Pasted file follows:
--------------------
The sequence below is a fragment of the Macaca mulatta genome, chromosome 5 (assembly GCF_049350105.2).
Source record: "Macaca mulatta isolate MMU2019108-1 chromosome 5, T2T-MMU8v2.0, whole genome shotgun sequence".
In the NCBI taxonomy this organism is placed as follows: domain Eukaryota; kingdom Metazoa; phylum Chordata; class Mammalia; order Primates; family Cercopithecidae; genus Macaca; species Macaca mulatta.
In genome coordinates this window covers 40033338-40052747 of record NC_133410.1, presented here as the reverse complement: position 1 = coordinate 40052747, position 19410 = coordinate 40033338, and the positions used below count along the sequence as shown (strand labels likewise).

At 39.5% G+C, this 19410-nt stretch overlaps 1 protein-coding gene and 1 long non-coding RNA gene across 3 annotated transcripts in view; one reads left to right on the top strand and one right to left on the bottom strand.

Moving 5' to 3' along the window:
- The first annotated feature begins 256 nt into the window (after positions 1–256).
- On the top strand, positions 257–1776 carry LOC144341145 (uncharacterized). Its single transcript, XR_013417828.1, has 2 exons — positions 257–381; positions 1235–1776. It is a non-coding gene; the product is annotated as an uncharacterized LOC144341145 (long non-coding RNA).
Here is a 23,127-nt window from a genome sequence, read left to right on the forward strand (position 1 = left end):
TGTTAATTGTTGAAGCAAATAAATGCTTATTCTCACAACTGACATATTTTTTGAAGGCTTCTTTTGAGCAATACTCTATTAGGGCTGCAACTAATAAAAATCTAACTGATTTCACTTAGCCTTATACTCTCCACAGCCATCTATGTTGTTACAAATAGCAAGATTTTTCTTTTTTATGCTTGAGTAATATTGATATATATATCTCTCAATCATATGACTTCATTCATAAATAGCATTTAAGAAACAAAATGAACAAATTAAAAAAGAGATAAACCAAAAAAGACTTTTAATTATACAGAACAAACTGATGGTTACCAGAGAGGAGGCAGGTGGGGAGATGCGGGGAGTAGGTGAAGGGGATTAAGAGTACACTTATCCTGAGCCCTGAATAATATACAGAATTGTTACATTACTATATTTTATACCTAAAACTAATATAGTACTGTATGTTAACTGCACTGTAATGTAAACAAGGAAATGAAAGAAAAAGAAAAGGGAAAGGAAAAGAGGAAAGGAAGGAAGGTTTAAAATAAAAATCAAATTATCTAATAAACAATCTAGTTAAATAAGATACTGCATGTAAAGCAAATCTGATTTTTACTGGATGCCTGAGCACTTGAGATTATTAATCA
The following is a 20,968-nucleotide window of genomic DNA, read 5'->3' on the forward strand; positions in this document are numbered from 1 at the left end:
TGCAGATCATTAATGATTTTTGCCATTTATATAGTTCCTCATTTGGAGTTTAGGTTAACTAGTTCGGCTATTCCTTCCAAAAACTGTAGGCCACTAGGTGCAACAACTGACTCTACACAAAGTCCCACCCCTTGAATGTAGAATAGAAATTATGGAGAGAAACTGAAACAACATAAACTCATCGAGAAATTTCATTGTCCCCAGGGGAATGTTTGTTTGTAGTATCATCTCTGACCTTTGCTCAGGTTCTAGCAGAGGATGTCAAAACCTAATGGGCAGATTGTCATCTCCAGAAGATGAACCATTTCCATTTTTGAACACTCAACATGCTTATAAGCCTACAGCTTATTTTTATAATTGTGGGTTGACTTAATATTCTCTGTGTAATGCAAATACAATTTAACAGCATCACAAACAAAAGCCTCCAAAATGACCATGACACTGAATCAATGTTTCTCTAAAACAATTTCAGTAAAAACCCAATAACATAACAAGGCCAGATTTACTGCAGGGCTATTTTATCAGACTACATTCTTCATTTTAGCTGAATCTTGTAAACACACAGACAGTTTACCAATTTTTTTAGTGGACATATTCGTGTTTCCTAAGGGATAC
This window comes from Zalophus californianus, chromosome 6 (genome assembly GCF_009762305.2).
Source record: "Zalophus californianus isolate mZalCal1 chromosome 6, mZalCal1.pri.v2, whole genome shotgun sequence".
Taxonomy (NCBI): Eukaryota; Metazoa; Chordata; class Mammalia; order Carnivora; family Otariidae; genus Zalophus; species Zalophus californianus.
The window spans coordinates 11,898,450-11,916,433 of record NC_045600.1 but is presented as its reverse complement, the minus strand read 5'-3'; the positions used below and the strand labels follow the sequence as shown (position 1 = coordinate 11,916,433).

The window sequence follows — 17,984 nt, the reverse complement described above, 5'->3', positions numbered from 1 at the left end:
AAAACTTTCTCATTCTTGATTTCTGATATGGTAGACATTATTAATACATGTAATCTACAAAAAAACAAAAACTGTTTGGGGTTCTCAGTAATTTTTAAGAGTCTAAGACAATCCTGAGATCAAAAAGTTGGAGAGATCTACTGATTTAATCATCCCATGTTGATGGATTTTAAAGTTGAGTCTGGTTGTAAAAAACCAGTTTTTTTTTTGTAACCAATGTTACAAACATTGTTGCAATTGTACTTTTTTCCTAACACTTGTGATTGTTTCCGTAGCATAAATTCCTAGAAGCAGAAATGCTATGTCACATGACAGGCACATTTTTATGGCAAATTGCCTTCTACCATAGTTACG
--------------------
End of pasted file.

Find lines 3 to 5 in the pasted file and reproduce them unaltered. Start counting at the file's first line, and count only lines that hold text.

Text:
In the NCBI taxonomy this organism is placed as follows: domain Eukaryota; kingdom Metazoa; phylum Chordata; class Mammalia; order Primates; family Cercopithecidae; genus Macaca; species Macaca mulatta.
In genome coordinates this window covers 40033338-40052747 of record NC_133410.1, presented here as the reverse complement: position 1 = coordinate 40052747, position 19410 = coordinate 40033338, and the positions used below count along the sequence as shown (strand labels likewise).

At 39.5% G+C, this 19410-nt stretch overlaps 1 protein-coding gene and 1 long non-coding RNA gene across 3 annotated transcripts in view; one reads left to right on the top strand and one right to left on the bottom strand.